As for the story, it was promised to be something worthy of novelization...especially since it was penned by Chris "Planescape Torment" Avellone. Sadly, most of the dialog comes off sounding dry and lifeless. While a lot of this is due to the less-than-stellar voice work, it's hard to blame the actors when the lines they were given are so flat to begin with. For a spy game, you'd expect more intrigue and "cleverness" than what you find in Alpha Protocol. Though some of the main characters "casual" replies are funny, the humor feels forced into the conversations and rather unnerving at times. Unlike the occasional smart-aleck comments heard in classic James Bond films you simply can't laugh at Thornton's one-liners due to their flat and predictable nature. It's as if the writer learned everything he knew about spy flicks by watching the Charlie's Angels remakes.
Invariably, comparisons to Deus Ex will arise when this game is played by someone old enough to remember Warren Spector's masterpiece FPS/RPG hybrid. While some may not think it to be fair, I think that after ten years gaming should have progressed far enough to surpass such an old game. Sadly, Alpha Protocol did not learn from the mistakes of its forebears and also refused to adopt any of the clever gameplay additions of its more successful genre cousins.
It lacks VTM: Bloodline's clever dialog, Deus Ex's wildly non-linear plot structure and System Shock 2's exemplary character creation. In reality, you could craft a review for Alpha Protocol that was nothing but a laundry list of lacking features and you'd probably have enough words to fill up your average college book report.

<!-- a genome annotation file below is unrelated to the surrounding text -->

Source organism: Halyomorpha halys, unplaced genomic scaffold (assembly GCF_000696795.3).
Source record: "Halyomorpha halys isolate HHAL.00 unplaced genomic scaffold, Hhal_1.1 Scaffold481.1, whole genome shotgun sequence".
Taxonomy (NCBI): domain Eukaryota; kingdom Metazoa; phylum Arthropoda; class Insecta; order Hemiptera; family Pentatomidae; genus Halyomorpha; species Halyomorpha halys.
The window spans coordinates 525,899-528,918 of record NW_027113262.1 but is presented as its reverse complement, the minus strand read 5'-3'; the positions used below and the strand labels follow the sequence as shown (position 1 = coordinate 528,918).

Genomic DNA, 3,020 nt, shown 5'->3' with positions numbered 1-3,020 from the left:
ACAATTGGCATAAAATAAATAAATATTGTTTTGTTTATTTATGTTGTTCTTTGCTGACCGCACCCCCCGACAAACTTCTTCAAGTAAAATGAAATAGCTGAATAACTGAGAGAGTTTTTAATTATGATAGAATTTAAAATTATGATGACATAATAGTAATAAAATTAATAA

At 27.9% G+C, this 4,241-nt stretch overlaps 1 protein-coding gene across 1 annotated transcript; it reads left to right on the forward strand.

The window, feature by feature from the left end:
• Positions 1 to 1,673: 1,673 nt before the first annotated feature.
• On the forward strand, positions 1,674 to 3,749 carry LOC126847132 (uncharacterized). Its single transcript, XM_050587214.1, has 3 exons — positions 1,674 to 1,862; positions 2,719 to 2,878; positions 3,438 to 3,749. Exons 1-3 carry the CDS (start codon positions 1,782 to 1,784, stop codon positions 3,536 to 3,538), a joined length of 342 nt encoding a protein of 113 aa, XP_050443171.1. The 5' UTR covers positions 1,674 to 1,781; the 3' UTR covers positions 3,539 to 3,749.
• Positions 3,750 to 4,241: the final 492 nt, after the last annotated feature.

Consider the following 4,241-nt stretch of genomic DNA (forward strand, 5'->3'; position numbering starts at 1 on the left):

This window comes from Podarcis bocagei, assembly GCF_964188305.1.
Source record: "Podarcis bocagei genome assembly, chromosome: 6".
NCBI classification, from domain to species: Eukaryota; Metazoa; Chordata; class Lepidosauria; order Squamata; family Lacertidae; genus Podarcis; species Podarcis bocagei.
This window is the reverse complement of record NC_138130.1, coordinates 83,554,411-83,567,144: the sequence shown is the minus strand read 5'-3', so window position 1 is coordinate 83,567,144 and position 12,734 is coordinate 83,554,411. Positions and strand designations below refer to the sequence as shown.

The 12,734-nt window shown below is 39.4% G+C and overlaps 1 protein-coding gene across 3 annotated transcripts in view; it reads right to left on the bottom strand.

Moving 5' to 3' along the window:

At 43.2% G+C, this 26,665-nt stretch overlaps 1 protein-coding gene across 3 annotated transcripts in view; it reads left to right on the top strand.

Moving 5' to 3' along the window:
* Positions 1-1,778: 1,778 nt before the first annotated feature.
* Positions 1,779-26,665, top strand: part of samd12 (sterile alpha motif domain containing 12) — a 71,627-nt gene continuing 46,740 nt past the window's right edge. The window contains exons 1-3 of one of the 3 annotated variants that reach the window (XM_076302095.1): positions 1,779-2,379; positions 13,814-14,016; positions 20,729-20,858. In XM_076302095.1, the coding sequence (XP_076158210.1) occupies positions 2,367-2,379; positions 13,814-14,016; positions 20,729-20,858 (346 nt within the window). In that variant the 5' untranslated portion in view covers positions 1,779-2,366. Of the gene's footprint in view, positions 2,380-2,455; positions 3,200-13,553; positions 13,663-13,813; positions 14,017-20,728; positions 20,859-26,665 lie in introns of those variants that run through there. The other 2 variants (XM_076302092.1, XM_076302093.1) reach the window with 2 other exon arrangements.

Others will say that holding a game up to other successful titles in its genre is unfair, but to me it is anything but. With shooters inter-mingling with RPGs and RPGs finding their way into everyday shooters, it's getting to the point where old diehards like me are beginning to get tired of seeing our favorite genre watered down to the point of impotence. As a PC RPG fan since the mid 80s, I hold my games to a higher standard than those who entered this hobby in the past decade or two. I expect more and I demand more. Simply put, Alpha Protocol does not give me what I want.
After having lost 60 dollars to this game, I've begun to wonder if Obsidian's Fallout sequel, New Vegas, will be worth picking up. Alpha Protocol has not only damaged my view of Obsidian, but it has made me think differently about gaming in general. As a *former* stuck-up elitist RPG nerd I have devoted the past couple of years to playing games I normally would have stuck my nose up at. Thanks to this new attitude I found games that I loved (Mass Effect 2, Borderlands) that I would have at one time avoided. The downside to this new attitude is that I'm also being subjected to games that are killing my love of gaming.
Alpha Protcol has left a taste so sour in my mouth that I haven't even walked into a Gamestop since playing it. While that sounds like jaded reviewer hyperbole, it's actually the truth. Even writing a review about the game is painful to me.
I cannot recommend Alpha Protocol to anyone. It is a failure on nearly every level and should be avoided by anyone who has even a modicum of intelligence and/or taste.